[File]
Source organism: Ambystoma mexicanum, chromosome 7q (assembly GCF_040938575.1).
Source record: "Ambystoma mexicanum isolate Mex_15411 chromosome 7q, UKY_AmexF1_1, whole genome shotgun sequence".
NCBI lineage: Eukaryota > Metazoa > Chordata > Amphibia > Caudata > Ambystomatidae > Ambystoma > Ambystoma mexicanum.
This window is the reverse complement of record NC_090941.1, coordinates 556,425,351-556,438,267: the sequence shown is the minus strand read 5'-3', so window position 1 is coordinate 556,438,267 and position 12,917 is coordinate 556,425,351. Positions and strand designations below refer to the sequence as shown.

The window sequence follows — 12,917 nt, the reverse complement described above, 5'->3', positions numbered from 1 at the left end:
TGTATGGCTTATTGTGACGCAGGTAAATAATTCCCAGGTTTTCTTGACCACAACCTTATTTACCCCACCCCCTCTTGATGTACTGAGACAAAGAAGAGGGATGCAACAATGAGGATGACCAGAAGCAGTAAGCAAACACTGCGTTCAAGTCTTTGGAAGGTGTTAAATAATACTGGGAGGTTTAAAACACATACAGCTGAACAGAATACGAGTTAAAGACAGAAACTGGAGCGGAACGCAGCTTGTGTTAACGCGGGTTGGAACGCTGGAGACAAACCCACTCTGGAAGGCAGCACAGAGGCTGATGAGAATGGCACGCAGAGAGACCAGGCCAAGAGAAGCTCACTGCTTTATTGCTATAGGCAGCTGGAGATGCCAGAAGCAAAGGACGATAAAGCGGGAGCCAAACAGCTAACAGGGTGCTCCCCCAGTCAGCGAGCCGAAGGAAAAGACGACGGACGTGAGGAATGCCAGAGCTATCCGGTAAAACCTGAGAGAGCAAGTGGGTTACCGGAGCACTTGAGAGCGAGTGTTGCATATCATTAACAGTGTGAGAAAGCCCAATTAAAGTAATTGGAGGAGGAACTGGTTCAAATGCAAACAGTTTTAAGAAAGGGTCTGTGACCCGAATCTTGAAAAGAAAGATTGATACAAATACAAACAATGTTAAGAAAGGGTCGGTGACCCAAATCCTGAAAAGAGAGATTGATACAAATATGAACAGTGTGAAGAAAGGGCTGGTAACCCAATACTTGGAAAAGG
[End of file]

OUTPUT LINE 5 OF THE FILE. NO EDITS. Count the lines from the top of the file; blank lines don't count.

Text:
The window sequence follows — 12,917 nt, the reverse complement described above, 5'->3', positions numbered from 1 at the left end: